The people that Mao liberated from feudalism know that Mao Zedong was also a poet long before he ruled China. The years of Civil War from the early 1920 to 1949, assassination attempts and broken promises by Chiang Kai-shek , and fighting the brutal Japanese during World War II must have changed Mao. For sure, The Long March was a bloody influence that possibly led to a bad case of Post Traumatic Stress Disorder (PTSD), which tends to make one paranoid.

After all, fighting a Civil War for almost 25 years and living in caves had to have an impact on Mao.  If US soldiers come home with PTSD after one tour of combat, imagine more than two decades living a life of combat.

The Maoists that The Economist mentions mostly want to have the power back but not necessarily the purges and/or denunciations of The Cultural Revolution.

With nostalgia, this minority of Maoists remembers a different time from a different perspective since they may have been the peasant leaders of the adolescent Red Guard.

Many in the West probably do not know that the Red Guard and the People’s Liberation Army (PLA) were two different forces and the PLA for the most part was not involved in The Cultural Revolution.  In fact, several times the PLA stopped the rampaging Red Guard from some of its destruction of all things old in China.

Continued on July 1, 2011 in Keeping Mao Alive in the West – Part 3 or return to Part 1

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Lloyd Lofthouse is the award-winning author of the concubine saga, My Splendid Concubine & Our Hart. When you love a Chinese woman, you marry her family and culture too.

To subscribe to “iLook China”, look for the “Subscribe” button at the top of the screen in the menu bar, click on it then follow directions.


Keeping Mao Alive in the West – Part 1/4

June 29, 2011

Even though he’s been dead since 1976 and his politics were swept away decades ago as if they were dust to be replaced with a Chinese socialist form of capitalism, there must be a reason for the Western media keeping Mao Zedong alive.

In fact, The Economist is doing its share to keep this ghost in the mind of a Western audience.

The answer might be to feed another kind of monster. The Economist for May 28 published Boundlessly loyal to the great monster to feed the Sinophobia mob’s fears of China and probably to boost sales.

To achieve this, The Economist left out a few facts and threw truth into the flaming maw of a Western fire-breathing dragon.

The only thing worth repeating was a quote from Mao Yushi (no relation to the Mao that died in 1976).  Mao Yushi says it is time to end the “idolization” and “superstition” surrounding Mao Zedong and assess him as an ordinary man.

Although this may be a good suggestion, it will not be that easy to make happen. Too many people in China think of Mao as the George Washington of China and the man that liberated China from feudal landlords and the brutal upper class supported Nationalist dictatorship of Chiang Kai-shek.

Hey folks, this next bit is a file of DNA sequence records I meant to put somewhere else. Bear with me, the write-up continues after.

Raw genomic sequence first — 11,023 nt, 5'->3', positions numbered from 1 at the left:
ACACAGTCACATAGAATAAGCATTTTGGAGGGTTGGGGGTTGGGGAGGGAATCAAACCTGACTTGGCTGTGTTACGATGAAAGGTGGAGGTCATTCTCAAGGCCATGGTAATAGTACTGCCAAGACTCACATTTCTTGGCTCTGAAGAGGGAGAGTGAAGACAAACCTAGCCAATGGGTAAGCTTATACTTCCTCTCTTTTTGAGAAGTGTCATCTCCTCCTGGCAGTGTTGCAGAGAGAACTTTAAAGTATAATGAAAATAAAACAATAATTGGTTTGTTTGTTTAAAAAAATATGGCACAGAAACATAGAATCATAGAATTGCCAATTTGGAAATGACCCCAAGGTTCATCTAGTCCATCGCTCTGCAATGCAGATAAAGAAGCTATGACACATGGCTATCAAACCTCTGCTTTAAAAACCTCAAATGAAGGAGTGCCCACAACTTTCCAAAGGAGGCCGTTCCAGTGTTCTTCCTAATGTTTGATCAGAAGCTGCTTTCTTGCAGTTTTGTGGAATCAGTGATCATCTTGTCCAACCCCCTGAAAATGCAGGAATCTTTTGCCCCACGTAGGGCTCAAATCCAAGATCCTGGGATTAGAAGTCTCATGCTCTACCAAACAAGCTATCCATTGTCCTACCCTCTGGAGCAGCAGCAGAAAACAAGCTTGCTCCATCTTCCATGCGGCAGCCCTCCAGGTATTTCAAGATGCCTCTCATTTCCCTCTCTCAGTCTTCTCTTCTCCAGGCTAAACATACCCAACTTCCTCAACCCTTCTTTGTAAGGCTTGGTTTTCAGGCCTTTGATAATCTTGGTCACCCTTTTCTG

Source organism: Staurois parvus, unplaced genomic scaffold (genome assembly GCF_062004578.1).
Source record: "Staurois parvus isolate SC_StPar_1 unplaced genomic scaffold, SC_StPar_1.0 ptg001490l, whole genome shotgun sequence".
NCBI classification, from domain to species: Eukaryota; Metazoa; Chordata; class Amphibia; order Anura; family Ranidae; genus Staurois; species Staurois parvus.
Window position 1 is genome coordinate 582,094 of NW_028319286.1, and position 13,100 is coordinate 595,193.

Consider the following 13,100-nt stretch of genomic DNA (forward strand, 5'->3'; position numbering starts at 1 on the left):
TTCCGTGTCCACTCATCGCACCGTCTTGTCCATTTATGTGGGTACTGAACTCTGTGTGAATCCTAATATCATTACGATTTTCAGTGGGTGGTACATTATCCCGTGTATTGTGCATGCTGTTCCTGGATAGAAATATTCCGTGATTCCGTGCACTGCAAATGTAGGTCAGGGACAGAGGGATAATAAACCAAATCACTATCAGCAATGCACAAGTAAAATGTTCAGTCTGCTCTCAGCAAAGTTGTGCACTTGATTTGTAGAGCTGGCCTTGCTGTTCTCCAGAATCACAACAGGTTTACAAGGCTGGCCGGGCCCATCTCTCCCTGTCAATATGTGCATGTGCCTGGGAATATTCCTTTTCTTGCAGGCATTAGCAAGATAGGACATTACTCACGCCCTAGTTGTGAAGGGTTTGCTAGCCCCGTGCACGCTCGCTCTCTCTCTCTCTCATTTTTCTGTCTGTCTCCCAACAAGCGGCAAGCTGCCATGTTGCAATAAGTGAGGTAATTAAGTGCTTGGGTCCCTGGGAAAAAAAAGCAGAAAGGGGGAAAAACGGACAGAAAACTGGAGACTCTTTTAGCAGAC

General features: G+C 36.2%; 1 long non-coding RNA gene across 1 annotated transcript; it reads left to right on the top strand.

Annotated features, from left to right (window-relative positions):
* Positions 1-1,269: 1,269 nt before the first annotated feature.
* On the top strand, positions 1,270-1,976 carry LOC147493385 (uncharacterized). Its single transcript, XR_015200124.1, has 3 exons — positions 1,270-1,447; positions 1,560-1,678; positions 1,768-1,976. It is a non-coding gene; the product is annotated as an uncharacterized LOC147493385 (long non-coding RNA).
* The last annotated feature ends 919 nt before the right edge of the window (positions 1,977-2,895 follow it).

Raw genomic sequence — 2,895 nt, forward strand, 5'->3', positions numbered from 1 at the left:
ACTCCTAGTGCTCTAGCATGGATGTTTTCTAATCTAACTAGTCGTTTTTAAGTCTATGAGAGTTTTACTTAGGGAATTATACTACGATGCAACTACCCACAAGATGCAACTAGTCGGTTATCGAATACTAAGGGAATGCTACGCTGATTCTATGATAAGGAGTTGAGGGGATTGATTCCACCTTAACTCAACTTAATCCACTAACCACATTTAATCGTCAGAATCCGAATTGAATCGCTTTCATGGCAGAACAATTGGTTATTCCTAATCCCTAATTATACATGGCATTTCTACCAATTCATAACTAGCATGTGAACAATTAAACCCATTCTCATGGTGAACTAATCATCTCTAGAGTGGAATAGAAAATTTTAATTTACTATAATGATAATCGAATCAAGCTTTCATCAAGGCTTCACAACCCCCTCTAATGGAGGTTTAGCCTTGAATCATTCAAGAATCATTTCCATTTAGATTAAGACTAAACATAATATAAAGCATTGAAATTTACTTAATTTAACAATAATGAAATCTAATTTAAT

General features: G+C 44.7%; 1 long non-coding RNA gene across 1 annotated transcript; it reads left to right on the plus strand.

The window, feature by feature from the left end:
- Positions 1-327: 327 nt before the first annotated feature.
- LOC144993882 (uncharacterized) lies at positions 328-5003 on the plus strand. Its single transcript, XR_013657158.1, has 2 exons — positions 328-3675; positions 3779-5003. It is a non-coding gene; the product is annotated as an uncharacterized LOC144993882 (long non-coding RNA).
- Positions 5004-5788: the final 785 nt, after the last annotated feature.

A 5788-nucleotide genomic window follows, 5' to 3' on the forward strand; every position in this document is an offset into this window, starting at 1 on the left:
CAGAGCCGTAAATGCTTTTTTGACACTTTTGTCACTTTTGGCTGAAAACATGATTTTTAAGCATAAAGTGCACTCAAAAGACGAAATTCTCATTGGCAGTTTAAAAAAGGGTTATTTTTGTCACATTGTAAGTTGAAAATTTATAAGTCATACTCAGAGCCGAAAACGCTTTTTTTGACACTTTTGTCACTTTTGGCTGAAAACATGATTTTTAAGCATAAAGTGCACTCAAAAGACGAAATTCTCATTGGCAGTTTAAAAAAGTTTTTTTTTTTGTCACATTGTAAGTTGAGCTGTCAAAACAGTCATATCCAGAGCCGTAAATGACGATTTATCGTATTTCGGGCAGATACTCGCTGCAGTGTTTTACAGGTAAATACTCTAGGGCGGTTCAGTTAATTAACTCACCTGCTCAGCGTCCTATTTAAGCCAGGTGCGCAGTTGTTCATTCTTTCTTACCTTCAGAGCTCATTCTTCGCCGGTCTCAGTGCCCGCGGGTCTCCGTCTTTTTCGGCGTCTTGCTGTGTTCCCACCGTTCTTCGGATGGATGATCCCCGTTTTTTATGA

In fact, most of Mao’s mistakes were made during the last decade of his 83 years during the Cultural Revolution, where he flipped society upside down by putting adolescents and those that were mostly illiterate and living in severe poverty in charge of the country while demoting the educated and middle class to the lowest socio-economic status level after stripping their wealth and privileges away.

Many of the people that Mao liberated from feudalism also know that Mao had a softer heart and was a different person long before he ruled China. Discover Mao Zedong, the poet

Continued on June 30, 2011 in Keeping Mao Alive in the  West – Part 2

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Lloyd Lofthouse is the award-winning author of the concubine saga, My Splendid Concubine & Our Hart. When you love a Chinese woman, you marry her family and culture too.

To subscribe to “iLook China”, look for the “Subscribe” button at the top of the screen in the menu bar, click on it then follow directions.


Closed Minds and Culturally Blind Missionary Zeal

June 21, 2011

Recently, my wife bought me a copy of Henry Kissinger On China. She said if you read anyone that is not Chinese writing about China, Henry Kissinger is the only Westerner to trust.  The reason, she explained, was that the leaders of China trust and respect few in the West.

However, Kissinger is the exception, and from what I’ve discovered since 1999, I don’t blame most Chinese or China’s leaders.

I haven’t read that far into the book but Kissinger’s Preface has a revealing quote in it.

Kissinger said, “American exceptionalism is missionary. It holds that the United States has an obligation to spread its values to every part of the world. China’s exceptionalism is cultural. China does not proselytize; it does not claim that its contemporary institutions are relevant outside China.”

What Kissinger didn’t say, which I may discover later as I read further into the book, is that America is spreading more than its spiritual, ethical, and moral values but is also importing its middle class unsustainable, consumer, debt-ridden, fast food, disease ridden lifestyle, which is more popular outside America than US cultural values.